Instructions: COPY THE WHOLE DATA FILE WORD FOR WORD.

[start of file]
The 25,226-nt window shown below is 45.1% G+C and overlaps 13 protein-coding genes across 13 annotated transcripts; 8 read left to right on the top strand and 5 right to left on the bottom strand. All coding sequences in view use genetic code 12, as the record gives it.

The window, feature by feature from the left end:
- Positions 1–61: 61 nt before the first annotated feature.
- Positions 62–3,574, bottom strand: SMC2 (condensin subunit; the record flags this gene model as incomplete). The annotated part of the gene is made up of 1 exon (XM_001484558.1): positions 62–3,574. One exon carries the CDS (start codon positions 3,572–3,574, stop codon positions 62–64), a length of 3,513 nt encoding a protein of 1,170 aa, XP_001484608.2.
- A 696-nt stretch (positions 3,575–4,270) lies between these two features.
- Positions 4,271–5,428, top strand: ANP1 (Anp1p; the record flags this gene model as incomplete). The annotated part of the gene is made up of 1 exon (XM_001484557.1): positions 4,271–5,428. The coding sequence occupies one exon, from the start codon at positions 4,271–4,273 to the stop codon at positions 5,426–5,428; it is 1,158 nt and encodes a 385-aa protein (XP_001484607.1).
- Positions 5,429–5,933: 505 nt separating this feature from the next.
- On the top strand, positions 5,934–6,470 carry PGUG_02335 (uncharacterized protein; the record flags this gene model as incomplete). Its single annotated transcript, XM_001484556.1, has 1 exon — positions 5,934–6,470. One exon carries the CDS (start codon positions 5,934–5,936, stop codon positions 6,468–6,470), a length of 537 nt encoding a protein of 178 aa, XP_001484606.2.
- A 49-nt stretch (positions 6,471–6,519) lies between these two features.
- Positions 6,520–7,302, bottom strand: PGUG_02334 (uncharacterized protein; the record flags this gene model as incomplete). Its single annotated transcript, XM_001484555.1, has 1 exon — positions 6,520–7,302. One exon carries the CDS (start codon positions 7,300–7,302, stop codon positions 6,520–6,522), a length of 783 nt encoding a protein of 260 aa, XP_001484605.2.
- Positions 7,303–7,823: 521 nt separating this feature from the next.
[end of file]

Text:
The 25,226-nt window shown below is 45.1% G+C and overlaps 13 protein-coding genes across 13 annotated transcripts; 8 read left to right on the top strand and 5 right to left on the bottom strand. All coding sequences in view use genetic code 12, as the record gives it.

The window, feature by feature from the left end:
- Positions 1–61: 61 nt before the first annotated feature.
- Positions 62–3,574, bottom strand: SMC2 (condensin subunit; the record flags this gene model as incomplete). The annotated part of the gene is made up of 1 exon (XM_001484558.1): positions 62–3,574. One exon carries the CDS (start codon positions 3,572–3,574, stop codon positions 62–64), a length of 3,513 nt encoding a protein of 1,170 aa, XP_001484608.2.
- A 696-nt stretch (positions 3,575–4,270) lies between these two features.
- Positions 4,271–5,428, top strand: ANP1 (Anp1p; the record flags this gene model as incomplete). The annotated part of the gene is made up of 1 exon (XM_001484557.1): positions 4,271–5,428. The coding sequence occupies one exon, from the start codon at positions 4,271–4,273 to the stop codon at positions 5,426–5,428; it is 1,158 nt and encodes a 385-aa protein (XP_001484607.1).
- Positions 5,429–5,933: 505 nt separating this feature from the next.
- On the top strand, positions 5,934–6,470 carry PGUG_02335 (uncharacterized protein; the record flags this gene model as incomplete). Its single annotated transcript, XM_001484556.1, has 1 exon — positions 5,934–6,470. One exon carries the CDS (start codon positions 5,934–5,936, stop codon positions 6,468–6,470), a length of 537 nt encoding a protein of 178 aa, XP_001484606.2.
- A 49-nt stretch (positions 6,471–6,519) lies between these two features.
- Positions 6,520–7,302, bottom strand: PGUG_02334 (uncharacterized protein; the record flags this gene model as incomplete). Its single annotated transcript, XM_001484555.1, has 1 exon — positions 6,520–7,302. One exon carries the CDS (start codon positions 7,300–7,302, stop codon positions 6,520–6,522), a length of 783 nt encoding a protein of 260 aa, XP_001484605.2.
- Positions 7,303–7,823: 521 nt separating this feature from the next.